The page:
Multinational companies need to buck up on green initiatives

04 Jul 2019 / 18:43 H.

LAST week I attended a Climate Change Forum organised by the Centre for Development, Technology and Environment (CETDEM) with the theme “The role of businesses and industries in addressing climate change”. You know what? Gurmit Singh, as chairman of CETDEM lamented that although invitations were sent to conglomerates and multinational companies based in Malaysia to showcase their climate change initiatives (CCI) none of them took the offer. I felt concerned and disturbed. Here was a golden opportunity for companies to “show off” their achievements and what they have done and are doing to address climate change issues and yet none were willing to come forward to do so. It can mean only one thing.

The board or top management of companies seem to give CCI very low priority; hence very little or nothing at all has been done. Of course they don’t want to make a fool of themselves at the forum.

The deafening silence from these MNCs is pathetic especially those companies that are heavily polluting the environment for instance the transport companies (land, air and sea) and energy-related ones. On one hand these companies in a rhetorical way shout out loud the importance of going green in their daily operations but when it comes to devoting enough resources to do so, there is a major unwillingness to do so as it will inevitably affect their bottom line.

In a nutshell, many companies treat CCI merely from a narrow corporate social responsibility (CSR) perspective.

Hence we can literally count the number of companies with a climate change blueprint or with a full-fledged Climate Change Division manned by full-time officers.

To be fair, some companies such as Malaysia Airlines are doing something. The airline is requesting its customers to take part in a carbon offsetting programme; passengers on a specific flight pay for the emissions emitted and this money will go to support projects that reduce greenhouse gases. Yes the company has indicated in general terms what it is doing in its operations to reduce emissions. Many of us wouldn’t mind paying a bit more to save the environment but the company needs to be more forthcoming in informing the public what specific initiatives it has implemented and more importantly the impact of these initiatives in terms of reduction in the quantum of emissions. And why aren’t their emission reduction figures been disclosed in their annual reports?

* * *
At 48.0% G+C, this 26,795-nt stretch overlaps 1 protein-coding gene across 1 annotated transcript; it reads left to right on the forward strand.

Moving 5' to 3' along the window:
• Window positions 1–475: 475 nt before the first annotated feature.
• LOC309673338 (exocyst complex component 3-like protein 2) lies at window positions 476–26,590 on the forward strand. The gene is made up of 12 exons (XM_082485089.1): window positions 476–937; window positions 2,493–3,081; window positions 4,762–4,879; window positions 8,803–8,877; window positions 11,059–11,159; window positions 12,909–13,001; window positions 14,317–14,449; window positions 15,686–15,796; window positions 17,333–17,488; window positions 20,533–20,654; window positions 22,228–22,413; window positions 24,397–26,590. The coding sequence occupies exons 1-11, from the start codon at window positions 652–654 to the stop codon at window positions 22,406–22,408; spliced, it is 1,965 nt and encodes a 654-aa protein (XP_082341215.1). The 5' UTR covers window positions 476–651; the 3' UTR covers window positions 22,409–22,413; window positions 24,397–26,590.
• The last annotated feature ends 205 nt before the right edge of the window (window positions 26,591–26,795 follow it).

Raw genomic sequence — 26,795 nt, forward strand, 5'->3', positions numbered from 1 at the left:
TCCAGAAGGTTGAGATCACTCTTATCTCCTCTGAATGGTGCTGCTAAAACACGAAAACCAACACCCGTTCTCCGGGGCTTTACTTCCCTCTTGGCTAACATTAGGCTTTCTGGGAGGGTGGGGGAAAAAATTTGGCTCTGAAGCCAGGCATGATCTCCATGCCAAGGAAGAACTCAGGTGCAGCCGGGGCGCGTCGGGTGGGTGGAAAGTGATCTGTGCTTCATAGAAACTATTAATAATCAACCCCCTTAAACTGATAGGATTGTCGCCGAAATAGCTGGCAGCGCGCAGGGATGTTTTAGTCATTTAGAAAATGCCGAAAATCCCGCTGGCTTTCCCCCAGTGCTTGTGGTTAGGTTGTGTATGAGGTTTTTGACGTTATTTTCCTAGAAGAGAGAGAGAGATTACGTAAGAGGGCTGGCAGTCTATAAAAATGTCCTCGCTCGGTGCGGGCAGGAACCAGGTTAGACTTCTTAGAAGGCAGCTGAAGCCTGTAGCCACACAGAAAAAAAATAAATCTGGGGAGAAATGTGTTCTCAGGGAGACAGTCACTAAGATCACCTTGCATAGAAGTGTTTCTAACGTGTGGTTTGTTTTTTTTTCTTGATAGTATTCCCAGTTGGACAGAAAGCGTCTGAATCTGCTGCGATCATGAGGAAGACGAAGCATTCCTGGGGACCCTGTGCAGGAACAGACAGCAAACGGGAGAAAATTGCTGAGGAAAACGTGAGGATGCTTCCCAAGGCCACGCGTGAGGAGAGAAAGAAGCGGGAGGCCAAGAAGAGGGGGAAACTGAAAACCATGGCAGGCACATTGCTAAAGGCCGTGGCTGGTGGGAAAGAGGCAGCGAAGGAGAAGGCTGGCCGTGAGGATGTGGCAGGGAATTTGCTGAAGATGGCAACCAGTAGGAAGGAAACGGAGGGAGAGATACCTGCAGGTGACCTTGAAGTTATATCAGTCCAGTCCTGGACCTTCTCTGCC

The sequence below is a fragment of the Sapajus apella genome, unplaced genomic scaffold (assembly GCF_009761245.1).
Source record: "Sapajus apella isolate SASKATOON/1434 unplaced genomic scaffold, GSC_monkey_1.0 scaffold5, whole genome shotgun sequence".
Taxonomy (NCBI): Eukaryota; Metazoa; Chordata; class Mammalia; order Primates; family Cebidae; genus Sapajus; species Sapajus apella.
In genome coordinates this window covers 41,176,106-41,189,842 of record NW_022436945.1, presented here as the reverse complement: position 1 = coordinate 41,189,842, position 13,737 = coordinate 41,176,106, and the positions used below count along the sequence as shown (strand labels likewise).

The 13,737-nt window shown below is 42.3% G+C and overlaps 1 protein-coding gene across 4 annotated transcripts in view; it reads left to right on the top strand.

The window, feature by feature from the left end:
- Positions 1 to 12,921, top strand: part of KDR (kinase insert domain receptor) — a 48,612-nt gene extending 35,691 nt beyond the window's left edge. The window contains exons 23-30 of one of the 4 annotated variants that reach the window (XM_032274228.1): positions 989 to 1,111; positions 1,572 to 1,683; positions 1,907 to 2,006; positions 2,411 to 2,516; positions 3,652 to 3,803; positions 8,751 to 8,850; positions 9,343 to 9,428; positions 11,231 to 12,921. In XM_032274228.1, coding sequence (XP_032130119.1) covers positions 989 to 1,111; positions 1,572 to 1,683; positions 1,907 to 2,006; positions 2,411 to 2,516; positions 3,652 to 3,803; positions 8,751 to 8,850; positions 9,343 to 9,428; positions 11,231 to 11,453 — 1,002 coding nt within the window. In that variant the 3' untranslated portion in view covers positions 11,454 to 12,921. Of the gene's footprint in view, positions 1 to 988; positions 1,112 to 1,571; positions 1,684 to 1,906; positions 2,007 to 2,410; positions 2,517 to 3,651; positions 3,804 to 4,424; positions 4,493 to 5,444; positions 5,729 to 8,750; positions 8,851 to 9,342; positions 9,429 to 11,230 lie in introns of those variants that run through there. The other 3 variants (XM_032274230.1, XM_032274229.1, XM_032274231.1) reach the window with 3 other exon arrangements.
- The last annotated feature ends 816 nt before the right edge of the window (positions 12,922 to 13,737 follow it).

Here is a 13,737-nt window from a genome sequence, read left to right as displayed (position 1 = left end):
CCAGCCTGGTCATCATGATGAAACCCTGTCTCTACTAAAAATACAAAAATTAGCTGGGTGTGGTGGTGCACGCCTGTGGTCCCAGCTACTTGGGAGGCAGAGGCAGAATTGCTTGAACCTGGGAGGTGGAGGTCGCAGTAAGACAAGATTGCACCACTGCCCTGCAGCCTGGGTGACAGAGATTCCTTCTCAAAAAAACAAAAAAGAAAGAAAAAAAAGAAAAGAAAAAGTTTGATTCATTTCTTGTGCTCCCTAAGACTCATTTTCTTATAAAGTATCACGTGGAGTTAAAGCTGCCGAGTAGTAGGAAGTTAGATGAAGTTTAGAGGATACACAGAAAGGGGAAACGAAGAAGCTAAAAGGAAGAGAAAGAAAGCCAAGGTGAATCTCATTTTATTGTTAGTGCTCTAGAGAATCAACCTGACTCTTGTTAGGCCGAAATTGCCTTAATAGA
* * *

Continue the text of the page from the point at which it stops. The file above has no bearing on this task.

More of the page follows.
Even Bursa Malaysia’s intervention is not strong enough to influence companies to take the low emission green path. All companies are encouraged to disclose CCI information in their annual report but how many are doing so? Since it is not mandatory, companies often chose to ignore the request.

We also have to be careful of those companies who jump on the green bandwagon by practising greenwashing (the practice of making unsubstantiated or misleading claims about a company’s so-called green initiatives). The company will appear to be more environment-friendly than it really is. These companies are not only dishonest but overstate their green ways. A good example of greenwashing is Exxon Mobil; they had indicated that they were reducing their greenhouse gases when in fact, the emissions were actually increasing.

In our country’s transition to a low-carbon economy, companies too (aside from the government) must also play their part. It is time they walk the talk by taking concrete action now instead of waiting for legislation to be enacted for them to do so.

Until companies consider CCI as an integral part of their overall risk and management processes, it is unlikely that the country will be able to make noteworthy progress in tackling environmental degradation due to climate change.

Michael E. Porter puts it aptly “While many companies may still think of global warming as a corporate social responsibility issue, business leaders need to approach it in the same hard-headed manner as any other strategic threat or opportunity”.

Pola Singh

Kuala Lumpur


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